After Watching This Video, I Won't Look At A Strawberry The Same Way Again
It took a few seconds for it to hit me: The poem's words are what the *fields* would tell if they could speak. But once you realize that and keep it in mind as you listen to the rest of the spoken-word poem, the reality of what happens in the fields will hit you hard. Trigger warning: While the video and lyrics are not overtly graphic, they still depict a woman experiencing sexual assault and harassment from her supervisor. If you're a survivor or are set off by depictions of sexual assault, please take care.
- This video and poem were created based on the very real problem of sexual assault that female farm workers, the vast majority of whom are Latina immigrants, are facing daily as they work in the fields. You've just seen a creative response. You can read more about the investigative reporting that inspired it here.
- We've also posted other videos on Upworthy about this. Here's one by my buddy, Brandon Weber.
- So far, hundreds of these female agricultural workers have come forward about the sexual and physical harassment they face on the field. In the vast majority of the cases, the perpetrator was a supervisor.
- In September 2014, California Gov. Joe Brown signed a bill to better protect these women, requiring sexual harassment training for all employees.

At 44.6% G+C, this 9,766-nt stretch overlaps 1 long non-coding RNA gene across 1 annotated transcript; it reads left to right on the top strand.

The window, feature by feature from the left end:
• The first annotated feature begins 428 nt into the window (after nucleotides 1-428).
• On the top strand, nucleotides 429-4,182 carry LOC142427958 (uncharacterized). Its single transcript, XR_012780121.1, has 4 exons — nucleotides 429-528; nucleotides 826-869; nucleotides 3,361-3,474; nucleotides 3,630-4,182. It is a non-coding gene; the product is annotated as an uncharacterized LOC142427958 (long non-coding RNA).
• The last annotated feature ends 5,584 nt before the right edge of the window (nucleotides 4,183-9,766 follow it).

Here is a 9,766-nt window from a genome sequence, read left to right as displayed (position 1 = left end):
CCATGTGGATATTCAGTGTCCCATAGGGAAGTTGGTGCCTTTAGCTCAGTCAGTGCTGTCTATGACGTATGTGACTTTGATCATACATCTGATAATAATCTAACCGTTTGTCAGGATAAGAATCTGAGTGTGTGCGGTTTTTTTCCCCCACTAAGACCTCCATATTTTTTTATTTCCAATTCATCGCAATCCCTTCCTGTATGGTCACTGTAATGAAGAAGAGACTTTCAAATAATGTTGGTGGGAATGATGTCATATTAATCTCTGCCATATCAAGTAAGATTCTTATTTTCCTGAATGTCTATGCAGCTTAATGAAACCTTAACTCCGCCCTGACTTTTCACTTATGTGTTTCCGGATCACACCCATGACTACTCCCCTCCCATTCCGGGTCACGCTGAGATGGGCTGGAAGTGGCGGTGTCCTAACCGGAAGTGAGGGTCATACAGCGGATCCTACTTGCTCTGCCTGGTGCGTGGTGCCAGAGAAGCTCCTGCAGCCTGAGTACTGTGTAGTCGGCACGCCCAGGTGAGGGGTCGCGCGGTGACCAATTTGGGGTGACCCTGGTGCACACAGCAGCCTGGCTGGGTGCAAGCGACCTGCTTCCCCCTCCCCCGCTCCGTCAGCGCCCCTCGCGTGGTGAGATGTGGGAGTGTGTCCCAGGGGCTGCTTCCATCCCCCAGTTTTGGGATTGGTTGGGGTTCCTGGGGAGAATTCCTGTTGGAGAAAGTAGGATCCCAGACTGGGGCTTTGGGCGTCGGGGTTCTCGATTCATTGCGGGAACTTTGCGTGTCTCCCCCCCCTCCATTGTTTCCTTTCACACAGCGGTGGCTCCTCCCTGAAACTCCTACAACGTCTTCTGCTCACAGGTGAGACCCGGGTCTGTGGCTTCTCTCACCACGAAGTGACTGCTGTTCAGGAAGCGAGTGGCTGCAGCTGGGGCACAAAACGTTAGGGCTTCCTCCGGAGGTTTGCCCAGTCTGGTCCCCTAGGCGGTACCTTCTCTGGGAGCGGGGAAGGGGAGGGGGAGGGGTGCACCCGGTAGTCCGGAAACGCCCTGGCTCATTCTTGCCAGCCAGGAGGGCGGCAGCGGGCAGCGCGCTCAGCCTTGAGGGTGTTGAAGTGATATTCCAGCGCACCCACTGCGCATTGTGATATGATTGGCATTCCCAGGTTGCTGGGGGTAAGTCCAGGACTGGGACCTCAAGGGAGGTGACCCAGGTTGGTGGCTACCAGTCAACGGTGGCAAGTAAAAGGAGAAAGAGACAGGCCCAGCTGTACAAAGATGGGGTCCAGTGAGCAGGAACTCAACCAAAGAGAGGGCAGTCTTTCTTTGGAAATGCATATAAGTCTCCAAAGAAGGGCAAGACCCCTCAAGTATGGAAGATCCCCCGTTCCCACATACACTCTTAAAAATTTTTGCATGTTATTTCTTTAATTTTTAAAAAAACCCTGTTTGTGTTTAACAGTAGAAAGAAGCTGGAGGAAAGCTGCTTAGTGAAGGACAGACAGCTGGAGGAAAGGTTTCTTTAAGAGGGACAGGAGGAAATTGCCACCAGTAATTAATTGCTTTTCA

- One of the reporters who's investigated rape on the fields, Bernice Yeung, has an article here providing resources for farm workers who face assault and harassment.
About the poem itself:
- At 1:08, our poet says "I am the field de calzones." This quite literally means "the field of panties" — which, according to an article in Marie Claire, is the nickname farm workers in Salinas, California, gave to one company's field because of the number of supervisors who rape women in it.
- Besides that, there's other Spanish thrown in the middle of English. At 1:05, the poet says "the cries of help from las mujeres." "Las mujeres" refers to the women. At 1:20, "Si, se puede!" means "Yes, we can!" and is a direct reference to the slogan coined by Cesar Chavez and Dolores Huerta, who co-founded the United Farm Workers and rallied Latino farm workers in strikes and boycotts against agribusinesses.
- Just in case it wasn't clear, the poem is from the field's point of view. Pretty poetic and beautiful, right? Scroll down below to take a look at the transcript if you need it to follow along!